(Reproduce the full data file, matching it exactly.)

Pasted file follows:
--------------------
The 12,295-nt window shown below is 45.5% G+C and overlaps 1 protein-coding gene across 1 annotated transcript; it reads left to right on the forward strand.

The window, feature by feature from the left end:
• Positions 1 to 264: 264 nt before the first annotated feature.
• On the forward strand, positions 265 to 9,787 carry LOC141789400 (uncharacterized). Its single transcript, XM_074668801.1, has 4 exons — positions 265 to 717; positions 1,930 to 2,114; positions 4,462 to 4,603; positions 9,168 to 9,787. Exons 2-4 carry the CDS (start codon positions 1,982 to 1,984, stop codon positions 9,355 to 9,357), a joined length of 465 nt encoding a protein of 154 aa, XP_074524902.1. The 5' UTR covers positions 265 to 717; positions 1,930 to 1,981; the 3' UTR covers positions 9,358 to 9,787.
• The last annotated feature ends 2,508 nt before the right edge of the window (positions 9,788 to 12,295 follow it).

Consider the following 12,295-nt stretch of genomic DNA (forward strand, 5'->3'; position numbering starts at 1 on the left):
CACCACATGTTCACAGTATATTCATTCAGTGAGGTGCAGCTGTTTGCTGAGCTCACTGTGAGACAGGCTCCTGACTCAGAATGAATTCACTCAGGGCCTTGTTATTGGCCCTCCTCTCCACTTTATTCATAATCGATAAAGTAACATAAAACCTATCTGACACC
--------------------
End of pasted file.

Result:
The 12,295-nt window shown below is 45.5% G+C and overlaps 1 protein-coding gene across 1 annotated transcript; it reads left to right on the forward strand.

The window, feature by feature from the left end:
• Positions 1 to 264: 264 nt before the first annotated feature.
• On the forward strand, positions 265 to 9,787 carry LOC141789400 (uncharacterized). Its single transcript, XM_074668801.1, has 4 exons — positions 265 to 717; positions 1,930 to 2,114; positions 4,462 to 4,603; positions 9,168 to 9,787. Exons 2-4 carry the CDS (start codon positions 1,982 to 1,984, stop codon positions 9,355 to 9,357), a joined length of 465 nt encoding a protein of 154 aa, XP_074524902.1. The 5' UTR covers positions 265 to 717; positions 1,930 to 1,981; the 3' UTR covers positions 9,358 to 9,787.
• The last annotated feature ends 2,508 nt before the right edge of the window (positions 9,788 to 12,295 follow it).

Consider the following 12,295-nt stretch of genomic DNA (forward strand, 5'->3'; position numbering starts at 1 on the left):
CACCACATGTTCACAGTATATTCATTCAGTGAGGTGCAGCTGTTTGCTGAGCTCACTGTGAGACAGGCTCCTGACTCAGAATGAATTCACTCAGGGCCTTGTTATTGGCCCTCCTCTCCACTTTATTCATAATCGATAAAGTAACATAAAACCTATCTGACACC